Multi-Asset-simply-put-Payrolls and credit spreads-01.svg

Source: Bloomberg, LOIM


Where next for rates?

What is the message of Piazzesi and Swanson’s paper in our current context? With an employment report showing the creation of 517,000 new jobs and high-yield credit spreads hovering around 400-450 bps in the US, by how much do we expect forecasts to be off regarding the extent of rate hikes six months from here?

Figure 2 shows the evolution of the Fed policy rate and how it compares with the market’s view of how it will evolve (through Fed fund futures), and also how job creation and credit spread spreads are likely to affect these expectations. We can clearly see the improvement in the market forecast that comes from taking into account job creation and the level of credit spreads. Overall, job creation would justify an error of around 20 bps, but credit spreads remain above their lows. Once these two elements are combined, the forecast error should be close to zero, and the expectation of this monetary cycle peaking at 5.5% seems to make sense.

This is an important conclusion in terms of investment. In 2022, central banks violently surprised the markets, explaining most of the year’s performance. Such a surprise seems much less likely this year – and our monetary policy nowcaster will not say otherwise. It has fallen below 50%, the level indicating that dovish surprises are more likely than hawkish ones. The Fed's moderate tone in recent days is not inconsistent with this message.


FIG 2. Fed policy rates, Fed fund futures and cyclically adjusted forecasts

Multi-Asset-simply-put-Fed policy rates-01.svg

Source: LOIM, Bloomberg.



Simply put, the markets are probably right to expect the Fed policy rate to peak at 5.5%. As such, the Fed loses its status as their number one enemy. Who's next?



Macro/Nowcasting Corner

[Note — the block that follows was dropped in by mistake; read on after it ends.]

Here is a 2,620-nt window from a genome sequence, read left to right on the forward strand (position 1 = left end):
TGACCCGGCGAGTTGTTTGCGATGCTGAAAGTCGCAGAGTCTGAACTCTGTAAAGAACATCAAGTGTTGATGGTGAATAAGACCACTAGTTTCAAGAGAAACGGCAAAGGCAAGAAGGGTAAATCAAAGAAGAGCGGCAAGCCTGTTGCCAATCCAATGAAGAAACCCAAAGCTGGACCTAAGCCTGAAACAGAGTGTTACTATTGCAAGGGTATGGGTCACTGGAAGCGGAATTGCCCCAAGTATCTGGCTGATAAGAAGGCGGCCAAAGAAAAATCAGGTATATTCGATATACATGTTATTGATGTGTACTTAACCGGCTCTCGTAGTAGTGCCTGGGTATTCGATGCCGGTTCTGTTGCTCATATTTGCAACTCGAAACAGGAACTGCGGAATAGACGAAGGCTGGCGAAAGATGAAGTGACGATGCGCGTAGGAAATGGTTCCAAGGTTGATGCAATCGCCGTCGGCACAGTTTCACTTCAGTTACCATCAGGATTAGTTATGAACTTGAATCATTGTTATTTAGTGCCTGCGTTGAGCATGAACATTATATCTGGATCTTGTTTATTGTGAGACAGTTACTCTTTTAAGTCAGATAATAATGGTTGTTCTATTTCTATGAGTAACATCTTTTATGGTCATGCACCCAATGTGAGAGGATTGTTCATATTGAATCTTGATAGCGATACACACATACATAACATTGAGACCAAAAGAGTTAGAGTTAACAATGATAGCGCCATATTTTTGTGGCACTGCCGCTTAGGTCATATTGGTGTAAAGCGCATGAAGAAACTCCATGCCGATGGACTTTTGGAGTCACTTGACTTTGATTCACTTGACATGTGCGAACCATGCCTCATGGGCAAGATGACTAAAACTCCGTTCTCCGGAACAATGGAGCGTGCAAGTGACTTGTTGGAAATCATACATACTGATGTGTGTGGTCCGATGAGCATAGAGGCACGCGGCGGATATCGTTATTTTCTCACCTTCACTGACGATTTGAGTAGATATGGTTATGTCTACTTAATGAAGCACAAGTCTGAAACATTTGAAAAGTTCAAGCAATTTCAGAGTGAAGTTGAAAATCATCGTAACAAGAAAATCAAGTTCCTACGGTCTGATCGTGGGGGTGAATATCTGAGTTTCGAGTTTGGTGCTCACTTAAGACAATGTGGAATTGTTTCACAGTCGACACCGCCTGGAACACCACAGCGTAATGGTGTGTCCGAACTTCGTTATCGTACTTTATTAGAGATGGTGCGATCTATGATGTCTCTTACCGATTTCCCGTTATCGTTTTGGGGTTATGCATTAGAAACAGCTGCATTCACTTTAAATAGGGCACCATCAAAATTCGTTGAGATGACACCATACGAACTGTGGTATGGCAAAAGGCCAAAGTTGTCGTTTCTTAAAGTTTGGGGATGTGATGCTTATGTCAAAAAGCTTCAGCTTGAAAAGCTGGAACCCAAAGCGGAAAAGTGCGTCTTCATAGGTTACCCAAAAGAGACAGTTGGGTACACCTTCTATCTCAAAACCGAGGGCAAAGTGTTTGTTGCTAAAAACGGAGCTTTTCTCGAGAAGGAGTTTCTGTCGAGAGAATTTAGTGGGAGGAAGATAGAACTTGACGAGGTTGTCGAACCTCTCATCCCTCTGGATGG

The most recent evolution of our proprietary nowcasting indicators for world growth, world inflation surprises and world monetary policy surprises are designed to keep track of the latest macro drivers making markets tick. 

Our nowcasting indicators currently point to:

  • The improvement in growth conditions is sticking for a second week in a row, essentially driven by the Eurozone. The growth nowcaster’s DI is now clearly above 50% as consensus builds behind Europe’s improving situation
  • Inflation surprises should continue to be negative across the board: only the US has shown an uptick in the data this past week
  • Our monetary policy nowcasting indicator has slipped below 45%, indicating that  dovishness is on the way

World Growth Nowcaster: Long-Term (left) and Recent Evolution (right)

Multi-Asset-simply-put-Growth nowcaster-06 Feb-01.svg

World Inflation Nowcaster: Long-Term (left) and Recent Evolution (right)

Multi-Asset-simply-put-Inflation nowcaster-06 Feb-01.svg

World Monetary Policy Nowcaster: Long-Term (left) and Recent Evolution (right)

 Multi-Asset-simply-put-Monetary Policy nowcaster-06 Feb-01.svg

Reading note: LOIM’s nowcasting indicator gather economic indicators in a point-in-time manner in order to measure the likelihood of a given macro risk – growth, inflation surprises and monetary policy surprises. The Nowcaster varies between 0% (low growth, low inflation surprises and dovish monetary policy) and 100% (the high growth, high inflation surprises and hawkish monetary policy).